The art of minimalism and OS hardening

After installing an Operating System you may find that there are many applications and services installed and running that you don’t need and may never need. These applications and services are potential vectors for a malicious actor or malware to gain access or infect your system. You have to keep them patched and configured correctly in order to reduce your risks. However a better way to reduce any risk associated with these applications and services is to remove them altogether.

Refining your Operating System down to the bare minimum that you need – known as OS hardening - can become an art-form, it can even be therapeutic to some, to others it can be a fun challenge. Whether using Windows or a Linux distro applying a “less is more” methodology to your OS installs is both better in terms of security as well as storage space usage.

Once you have installed your OS take a look at how much storage space you have used up. That’s your starting point. Now try to get that number down as much as possible. Start by looking at all the third-party software that is installed. Uninstall all that you do not need including any data and configuration files that are not required by another application. Once removed explore the file structure to ensure that everything is removed as a lot of uninstallers leave stuff behind. Remove it all.

Next look at all the applications that came with the OS that you do not need that are also removable. For example in Windows you can uninstall the 3D art, Phone and Xbox applications among others as these are installed ‘just in case’ you need them. Get rid of any that you have no intention of using.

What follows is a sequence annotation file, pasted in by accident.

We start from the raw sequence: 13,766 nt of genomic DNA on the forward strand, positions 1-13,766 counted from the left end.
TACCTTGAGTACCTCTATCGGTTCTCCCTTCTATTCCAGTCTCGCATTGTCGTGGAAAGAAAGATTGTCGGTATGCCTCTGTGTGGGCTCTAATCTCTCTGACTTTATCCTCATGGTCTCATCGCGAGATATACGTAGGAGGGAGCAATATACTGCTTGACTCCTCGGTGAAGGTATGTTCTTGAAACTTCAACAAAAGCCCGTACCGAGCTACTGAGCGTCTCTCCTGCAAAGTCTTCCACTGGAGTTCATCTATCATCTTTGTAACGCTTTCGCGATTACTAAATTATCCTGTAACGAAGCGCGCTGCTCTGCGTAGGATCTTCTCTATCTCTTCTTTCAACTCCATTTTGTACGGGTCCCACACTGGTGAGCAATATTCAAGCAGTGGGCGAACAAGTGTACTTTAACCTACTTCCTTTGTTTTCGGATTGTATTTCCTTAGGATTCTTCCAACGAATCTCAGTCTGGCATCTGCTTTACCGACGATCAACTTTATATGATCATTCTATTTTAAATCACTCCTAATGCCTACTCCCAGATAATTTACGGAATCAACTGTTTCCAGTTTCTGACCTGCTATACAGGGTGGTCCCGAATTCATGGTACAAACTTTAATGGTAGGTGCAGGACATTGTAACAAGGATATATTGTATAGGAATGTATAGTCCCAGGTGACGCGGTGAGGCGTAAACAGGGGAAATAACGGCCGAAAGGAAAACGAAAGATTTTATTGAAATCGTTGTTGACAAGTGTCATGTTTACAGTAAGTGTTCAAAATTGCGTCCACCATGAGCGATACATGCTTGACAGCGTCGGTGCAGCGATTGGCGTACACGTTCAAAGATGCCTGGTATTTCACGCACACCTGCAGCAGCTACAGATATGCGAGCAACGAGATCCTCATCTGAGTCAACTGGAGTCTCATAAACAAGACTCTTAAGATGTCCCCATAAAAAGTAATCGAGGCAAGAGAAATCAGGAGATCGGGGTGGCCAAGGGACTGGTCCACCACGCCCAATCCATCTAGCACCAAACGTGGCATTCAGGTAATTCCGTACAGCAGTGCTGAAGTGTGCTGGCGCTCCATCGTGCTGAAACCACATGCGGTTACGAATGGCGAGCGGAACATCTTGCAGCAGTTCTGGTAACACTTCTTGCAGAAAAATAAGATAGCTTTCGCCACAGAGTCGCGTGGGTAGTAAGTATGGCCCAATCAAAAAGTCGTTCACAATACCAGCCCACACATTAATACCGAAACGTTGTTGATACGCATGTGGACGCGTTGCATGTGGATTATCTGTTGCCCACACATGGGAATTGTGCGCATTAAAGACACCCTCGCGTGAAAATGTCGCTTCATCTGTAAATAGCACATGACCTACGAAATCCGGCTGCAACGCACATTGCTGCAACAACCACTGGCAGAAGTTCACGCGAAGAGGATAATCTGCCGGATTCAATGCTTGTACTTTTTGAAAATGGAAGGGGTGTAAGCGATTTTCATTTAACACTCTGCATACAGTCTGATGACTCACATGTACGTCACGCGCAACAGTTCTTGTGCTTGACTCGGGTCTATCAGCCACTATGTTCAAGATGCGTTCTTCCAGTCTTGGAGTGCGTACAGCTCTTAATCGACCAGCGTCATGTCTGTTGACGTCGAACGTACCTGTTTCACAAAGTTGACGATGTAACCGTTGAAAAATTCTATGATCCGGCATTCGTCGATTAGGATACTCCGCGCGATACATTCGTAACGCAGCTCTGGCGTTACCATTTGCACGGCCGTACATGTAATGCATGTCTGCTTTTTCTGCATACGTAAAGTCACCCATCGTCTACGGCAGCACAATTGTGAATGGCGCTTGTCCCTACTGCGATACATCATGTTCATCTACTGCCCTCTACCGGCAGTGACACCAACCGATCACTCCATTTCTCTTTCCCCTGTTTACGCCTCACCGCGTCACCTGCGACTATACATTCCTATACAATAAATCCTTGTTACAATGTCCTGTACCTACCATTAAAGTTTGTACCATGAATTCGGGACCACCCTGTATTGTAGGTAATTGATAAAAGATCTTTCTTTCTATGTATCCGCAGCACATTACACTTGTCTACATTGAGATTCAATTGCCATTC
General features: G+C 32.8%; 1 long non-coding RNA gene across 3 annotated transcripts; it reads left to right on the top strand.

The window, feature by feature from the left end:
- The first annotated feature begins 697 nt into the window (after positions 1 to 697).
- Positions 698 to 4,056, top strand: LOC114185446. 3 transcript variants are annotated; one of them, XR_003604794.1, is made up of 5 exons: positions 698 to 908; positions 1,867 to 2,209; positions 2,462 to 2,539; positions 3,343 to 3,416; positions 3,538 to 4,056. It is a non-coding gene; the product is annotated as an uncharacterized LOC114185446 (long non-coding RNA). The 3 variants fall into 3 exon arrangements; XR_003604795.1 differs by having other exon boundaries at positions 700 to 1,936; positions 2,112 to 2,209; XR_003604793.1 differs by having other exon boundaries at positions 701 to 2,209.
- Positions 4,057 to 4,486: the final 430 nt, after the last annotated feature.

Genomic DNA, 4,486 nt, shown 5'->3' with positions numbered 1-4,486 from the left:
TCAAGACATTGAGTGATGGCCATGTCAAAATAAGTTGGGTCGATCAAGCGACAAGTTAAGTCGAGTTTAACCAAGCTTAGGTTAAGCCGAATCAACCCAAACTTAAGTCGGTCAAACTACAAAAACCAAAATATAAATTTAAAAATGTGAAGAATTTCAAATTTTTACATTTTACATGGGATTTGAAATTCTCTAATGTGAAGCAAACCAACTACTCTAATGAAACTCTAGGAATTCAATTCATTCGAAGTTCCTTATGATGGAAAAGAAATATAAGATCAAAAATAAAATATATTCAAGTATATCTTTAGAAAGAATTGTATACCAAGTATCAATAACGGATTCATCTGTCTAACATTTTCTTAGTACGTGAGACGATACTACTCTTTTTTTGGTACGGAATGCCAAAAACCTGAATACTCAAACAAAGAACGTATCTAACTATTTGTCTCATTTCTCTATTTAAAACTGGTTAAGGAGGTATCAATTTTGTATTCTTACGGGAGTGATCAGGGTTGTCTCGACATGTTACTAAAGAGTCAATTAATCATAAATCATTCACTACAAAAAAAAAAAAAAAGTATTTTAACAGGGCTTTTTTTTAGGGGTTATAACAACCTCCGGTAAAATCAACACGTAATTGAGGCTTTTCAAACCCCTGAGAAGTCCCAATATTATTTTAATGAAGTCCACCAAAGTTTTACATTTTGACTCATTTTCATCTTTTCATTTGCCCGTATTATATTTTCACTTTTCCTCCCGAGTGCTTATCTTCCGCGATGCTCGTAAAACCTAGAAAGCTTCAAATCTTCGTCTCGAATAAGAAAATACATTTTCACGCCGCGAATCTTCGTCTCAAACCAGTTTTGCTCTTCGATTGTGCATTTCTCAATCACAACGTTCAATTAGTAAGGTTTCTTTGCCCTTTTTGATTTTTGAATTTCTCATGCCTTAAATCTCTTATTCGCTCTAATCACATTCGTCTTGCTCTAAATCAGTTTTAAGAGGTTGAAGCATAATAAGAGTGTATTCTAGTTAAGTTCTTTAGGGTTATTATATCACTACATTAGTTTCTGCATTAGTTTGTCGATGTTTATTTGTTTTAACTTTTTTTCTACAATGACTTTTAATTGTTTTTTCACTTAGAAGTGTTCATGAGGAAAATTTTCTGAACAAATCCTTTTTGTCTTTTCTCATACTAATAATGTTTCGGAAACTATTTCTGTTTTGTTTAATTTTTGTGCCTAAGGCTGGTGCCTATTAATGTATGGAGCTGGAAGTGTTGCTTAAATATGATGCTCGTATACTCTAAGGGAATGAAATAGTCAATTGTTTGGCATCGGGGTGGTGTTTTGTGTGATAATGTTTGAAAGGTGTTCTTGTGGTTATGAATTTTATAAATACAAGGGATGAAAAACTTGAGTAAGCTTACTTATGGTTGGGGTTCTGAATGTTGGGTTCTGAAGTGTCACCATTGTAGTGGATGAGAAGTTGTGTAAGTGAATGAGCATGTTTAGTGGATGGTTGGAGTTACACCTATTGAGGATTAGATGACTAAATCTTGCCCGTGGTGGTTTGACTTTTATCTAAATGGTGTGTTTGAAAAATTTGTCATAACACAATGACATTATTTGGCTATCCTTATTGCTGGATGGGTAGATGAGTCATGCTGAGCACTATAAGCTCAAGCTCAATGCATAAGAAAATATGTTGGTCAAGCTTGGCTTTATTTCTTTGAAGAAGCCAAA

Now look at the used storage space. It should be a lot less than when you started. Next look at all the services that are running. If you don’t know what some do you can always Google them. There are several websites that will tell you what the service does to help you decide if you need it or not. If not you can disable or remove it.

Next navigate the OS directory tree as an administrator and remove temporary files and data that you do not need including the left over files that are not needed from installation processes. If you are not sure what you are doing here there are clean-up tools available that will search and remove them for you including hidden files like index.dat and caches. Then remove the clean-up tool.

Now take a look at how much storage space your OS is now taking up. The ‘footprint’ should now be much smaller than when you started. This optimisation process not only reduces the amount of storage space that your OS is using but also reduces potential security risks as less applications installed means less vectors for a potential attacker to exploit.

There are many people that follow the art of minimalism when it comes to deploying an OS onto their computers. It can become an art-form and there are many OS distributions that have a reduced footprint in order to run on systems with limited storage space such as IoT devices.

The more you learn about OS applications and services the better you will understand what each does and whether you need it or not for a given purpose. For example if you are setting up a device that will never need to send anything to a printer you won’t need all the applications, drivers and services associated with printing.

I hope you found this article useful. If you have any feedback or suggestions for improvements feel free to drop me an email. If you would like to support my writing please buy me a coffee.


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Last updated: 24th April 2022

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